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Clinic Student Wins Argument before Court of Appeals

04/08/2019

In December 2018, third-year law student Rose Tanner wrote the brief for and argued an unemployment case on behalf of a Legal Clinic client before the Missouri Court of Appeals. The court ruled in her favor in January, and her client was determined eligible to have received unemployment benefits.

Rose Tanner
Third-year law student Rose Tanner. Photo by Adam Westrich

The decision sets new precedent in Missouri for employees who have to decide whether to accept a significantly lower position than they previously held or leave the company.

Tanner argued on behalf of a plaintiff who worked as a general manager and human resources director at a retail store in St. Louis County. Only a few months after accepting that position, which included the option to bring her child to work to save on childcare expenses, the plaintiff was informed via text message that the company was eliminating her position, but that she could stay on as a regular employee with lower wages and fewer hours. The reduction meant that she would lose nearly a third of her weekly income, in addition to the revocation of the benefit that allowed her to bring her child to work.

The plaintiff immediately sought to address the situation with the company’s vice president by phone and in person, but no modification of the text-messaged offer was made. Her options were to accept a significant demotion and loss of pay for reasons unrelated to her work performance, or quit. Feeling as though she was left with no choice, she quit and applied for unemployment benefits. She was awarded them, but then her employer appealed.

The Missouri Division of Employment Security and the division’s Appeals Tribunal found that in light of the circumstances, the client did qualify for unemployment benefits and had good cause to leave her position, but the Labor and Industrial Relations Commission reversed that decision.

The Missouri Court of Appeals disagreed with the Commission’s ruling and ultimately ruled in the plaintiff’s favor.

It made me realize that there are so many people out there who get court decisions and really deserve the chance to be in court with an attorney."

Rose Tanner, third-year law student

“We had a couple different arguments,” Tanner said. “Our first argument was that she lost her job, period, so she should get unemployment. But when I went to oral arguments, the judge right away said, ‘Please jump to the second argument.’ The weren’t as interested in that first argument. They wanted to jump to the argument of ‘Well, she quit her job, but it was with good cause.’ So that’s the position that the court decided.”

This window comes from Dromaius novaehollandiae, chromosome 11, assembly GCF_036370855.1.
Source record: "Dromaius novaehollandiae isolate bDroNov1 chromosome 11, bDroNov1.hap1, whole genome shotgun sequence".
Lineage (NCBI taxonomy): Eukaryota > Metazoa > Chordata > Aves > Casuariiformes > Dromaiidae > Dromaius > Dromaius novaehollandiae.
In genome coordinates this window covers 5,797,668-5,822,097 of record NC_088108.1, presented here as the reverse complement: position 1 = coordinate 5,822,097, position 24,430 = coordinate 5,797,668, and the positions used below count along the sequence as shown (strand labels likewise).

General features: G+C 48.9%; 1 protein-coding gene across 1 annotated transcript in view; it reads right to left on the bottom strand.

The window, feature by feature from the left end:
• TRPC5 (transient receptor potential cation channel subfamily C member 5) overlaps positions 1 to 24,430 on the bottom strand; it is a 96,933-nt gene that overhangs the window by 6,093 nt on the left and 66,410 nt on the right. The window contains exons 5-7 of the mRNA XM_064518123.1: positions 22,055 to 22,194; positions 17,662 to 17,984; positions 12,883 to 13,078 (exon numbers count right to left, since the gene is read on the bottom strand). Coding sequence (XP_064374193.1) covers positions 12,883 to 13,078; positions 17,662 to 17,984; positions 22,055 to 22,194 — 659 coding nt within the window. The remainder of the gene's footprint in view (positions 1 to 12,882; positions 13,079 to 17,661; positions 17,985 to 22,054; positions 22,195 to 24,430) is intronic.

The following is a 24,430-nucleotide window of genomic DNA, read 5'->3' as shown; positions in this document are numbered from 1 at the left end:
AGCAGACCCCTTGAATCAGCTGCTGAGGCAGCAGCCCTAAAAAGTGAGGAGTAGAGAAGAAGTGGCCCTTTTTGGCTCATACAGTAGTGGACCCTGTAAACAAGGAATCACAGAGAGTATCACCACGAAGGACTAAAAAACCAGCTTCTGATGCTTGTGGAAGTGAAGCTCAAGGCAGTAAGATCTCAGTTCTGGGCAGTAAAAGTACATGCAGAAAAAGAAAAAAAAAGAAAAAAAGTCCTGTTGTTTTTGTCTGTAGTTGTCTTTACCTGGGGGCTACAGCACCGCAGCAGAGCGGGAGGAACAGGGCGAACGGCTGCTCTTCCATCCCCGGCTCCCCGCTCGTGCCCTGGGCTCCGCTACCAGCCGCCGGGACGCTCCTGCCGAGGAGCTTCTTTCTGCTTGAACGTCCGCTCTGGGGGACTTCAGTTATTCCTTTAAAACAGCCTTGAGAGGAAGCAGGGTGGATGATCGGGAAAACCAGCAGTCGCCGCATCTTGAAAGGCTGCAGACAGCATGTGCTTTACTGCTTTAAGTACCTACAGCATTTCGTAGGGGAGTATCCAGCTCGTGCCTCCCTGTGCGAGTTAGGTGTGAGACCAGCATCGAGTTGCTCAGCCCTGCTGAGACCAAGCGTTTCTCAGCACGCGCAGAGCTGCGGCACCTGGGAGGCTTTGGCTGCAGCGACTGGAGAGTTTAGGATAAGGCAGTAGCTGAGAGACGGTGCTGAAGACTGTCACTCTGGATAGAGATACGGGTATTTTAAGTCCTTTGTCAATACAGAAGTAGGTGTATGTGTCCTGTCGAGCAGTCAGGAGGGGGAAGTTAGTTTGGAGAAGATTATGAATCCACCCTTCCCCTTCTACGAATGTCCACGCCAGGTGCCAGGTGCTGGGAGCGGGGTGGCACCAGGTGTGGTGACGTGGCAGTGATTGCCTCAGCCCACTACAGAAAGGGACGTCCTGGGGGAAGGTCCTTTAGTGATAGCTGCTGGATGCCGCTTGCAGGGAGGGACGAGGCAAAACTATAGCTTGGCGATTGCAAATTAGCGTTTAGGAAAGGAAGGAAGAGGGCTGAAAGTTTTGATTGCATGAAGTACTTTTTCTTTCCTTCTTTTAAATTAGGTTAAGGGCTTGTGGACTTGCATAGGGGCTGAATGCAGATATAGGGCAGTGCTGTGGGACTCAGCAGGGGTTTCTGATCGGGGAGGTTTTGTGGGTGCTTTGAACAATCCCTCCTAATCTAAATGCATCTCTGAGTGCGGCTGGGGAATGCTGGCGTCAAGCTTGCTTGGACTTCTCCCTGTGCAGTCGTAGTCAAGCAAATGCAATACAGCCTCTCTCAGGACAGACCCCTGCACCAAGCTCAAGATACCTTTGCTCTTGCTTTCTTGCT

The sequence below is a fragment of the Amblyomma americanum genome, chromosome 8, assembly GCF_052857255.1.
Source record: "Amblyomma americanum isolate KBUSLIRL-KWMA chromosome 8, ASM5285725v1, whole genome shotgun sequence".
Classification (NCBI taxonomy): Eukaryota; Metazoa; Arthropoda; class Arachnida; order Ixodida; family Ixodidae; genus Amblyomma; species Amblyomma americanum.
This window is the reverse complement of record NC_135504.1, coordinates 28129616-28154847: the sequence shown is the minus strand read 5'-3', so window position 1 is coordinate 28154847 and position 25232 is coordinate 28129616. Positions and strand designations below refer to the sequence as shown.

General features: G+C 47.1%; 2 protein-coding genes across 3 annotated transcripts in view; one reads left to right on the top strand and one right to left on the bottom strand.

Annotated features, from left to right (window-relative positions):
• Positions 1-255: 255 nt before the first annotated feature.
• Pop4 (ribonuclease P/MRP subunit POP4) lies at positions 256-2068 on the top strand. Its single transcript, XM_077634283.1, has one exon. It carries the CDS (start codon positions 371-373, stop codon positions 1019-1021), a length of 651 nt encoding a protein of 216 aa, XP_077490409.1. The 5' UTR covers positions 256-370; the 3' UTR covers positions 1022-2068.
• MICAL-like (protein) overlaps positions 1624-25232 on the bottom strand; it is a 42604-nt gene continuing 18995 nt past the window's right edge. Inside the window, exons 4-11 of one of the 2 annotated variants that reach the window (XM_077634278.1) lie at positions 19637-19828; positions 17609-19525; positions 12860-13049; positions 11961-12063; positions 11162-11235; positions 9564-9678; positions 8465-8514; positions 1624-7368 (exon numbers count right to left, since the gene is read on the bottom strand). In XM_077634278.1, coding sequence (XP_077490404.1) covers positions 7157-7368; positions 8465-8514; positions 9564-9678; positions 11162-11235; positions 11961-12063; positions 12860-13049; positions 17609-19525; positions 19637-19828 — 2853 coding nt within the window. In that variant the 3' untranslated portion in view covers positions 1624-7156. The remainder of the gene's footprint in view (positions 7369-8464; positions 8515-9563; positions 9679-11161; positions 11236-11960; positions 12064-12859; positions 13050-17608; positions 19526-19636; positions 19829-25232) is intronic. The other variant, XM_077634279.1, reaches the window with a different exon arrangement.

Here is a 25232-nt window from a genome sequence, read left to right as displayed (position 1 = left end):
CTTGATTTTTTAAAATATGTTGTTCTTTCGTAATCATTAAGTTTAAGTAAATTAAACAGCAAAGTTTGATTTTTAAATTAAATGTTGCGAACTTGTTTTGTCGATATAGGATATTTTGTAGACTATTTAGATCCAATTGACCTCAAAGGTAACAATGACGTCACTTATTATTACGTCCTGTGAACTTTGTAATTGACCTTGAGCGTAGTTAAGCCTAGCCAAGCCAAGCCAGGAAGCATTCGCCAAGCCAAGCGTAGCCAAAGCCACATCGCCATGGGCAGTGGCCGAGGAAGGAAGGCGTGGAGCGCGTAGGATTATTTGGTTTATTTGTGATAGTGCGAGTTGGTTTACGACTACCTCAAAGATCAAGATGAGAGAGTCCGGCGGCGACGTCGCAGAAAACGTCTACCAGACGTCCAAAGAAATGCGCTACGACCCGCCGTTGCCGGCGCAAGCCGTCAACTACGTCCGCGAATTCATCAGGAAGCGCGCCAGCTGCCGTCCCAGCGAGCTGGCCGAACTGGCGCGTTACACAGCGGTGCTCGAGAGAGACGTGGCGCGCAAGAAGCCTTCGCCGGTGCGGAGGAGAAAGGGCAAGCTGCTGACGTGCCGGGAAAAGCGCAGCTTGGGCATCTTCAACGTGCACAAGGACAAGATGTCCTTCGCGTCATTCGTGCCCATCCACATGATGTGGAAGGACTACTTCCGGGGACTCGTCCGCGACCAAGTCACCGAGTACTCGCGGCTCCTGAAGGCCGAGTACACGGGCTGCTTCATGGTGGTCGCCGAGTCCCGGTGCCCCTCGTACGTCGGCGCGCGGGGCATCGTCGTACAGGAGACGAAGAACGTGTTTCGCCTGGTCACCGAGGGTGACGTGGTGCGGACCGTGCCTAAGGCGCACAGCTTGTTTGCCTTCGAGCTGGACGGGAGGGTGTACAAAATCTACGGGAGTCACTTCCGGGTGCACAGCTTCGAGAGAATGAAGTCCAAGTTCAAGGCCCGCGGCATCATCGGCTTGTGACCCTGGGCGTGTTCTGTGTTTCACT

The process involving Tanner and the Legal Clinics lasted nearly nine months, with Tanner first speaking to the client by phone last summer and meeting with her in the fall. Throughout the process, Tanner worked under the guidance of Litigation Clinic director John Ammann (’84), McDonnell Professor of Justice in American Society.

“This was my first experience working for a client who otherwise did not have an attorney,” Tanner said. “This client probably would not have had the money to hire an attorney. So that was a great experience because it made me realize that there are so many people out there who get court decisions and really deserve the chance to be in court with an attorney. She deserved to keep that money that she was awarded. So it really made me feel like I wanted to do some pro bono work in the future.”

Not only was this Tanner’s first courtroom win, but it was her first time in a courtroom altogether.

“It was quite a first time!” she said. “I was nervous of course, but at least I knew I was prepared and I was going to give it my best shot. Now that I’ve done it, I feel like I have a lot more confidence and could do it again. Hopefully I’ll get the chance to do it again in my career. It was a great experience; I feel really fortunate that I was able to do that.”

Tanner already has a job with a firm lined up post-graduation in May, so she may continue to do some work in employment law, but more importantly she says this experience taught her how much she enjoys taking on pro bono cases.

“Service has always been important to me,” she said. “That’s certainly one reason that I chose to go to SLU for my undergrad and for law school. I was a teacher before [law school]. When I started law school, I was worried that I would not be fulfilling that desire I have for community service. But in this experience I certainly felt like I was serving, and that as a lawyer I can continue to serve."

By Maria Tsikalas, Saint Louis University School of Law Office of Communications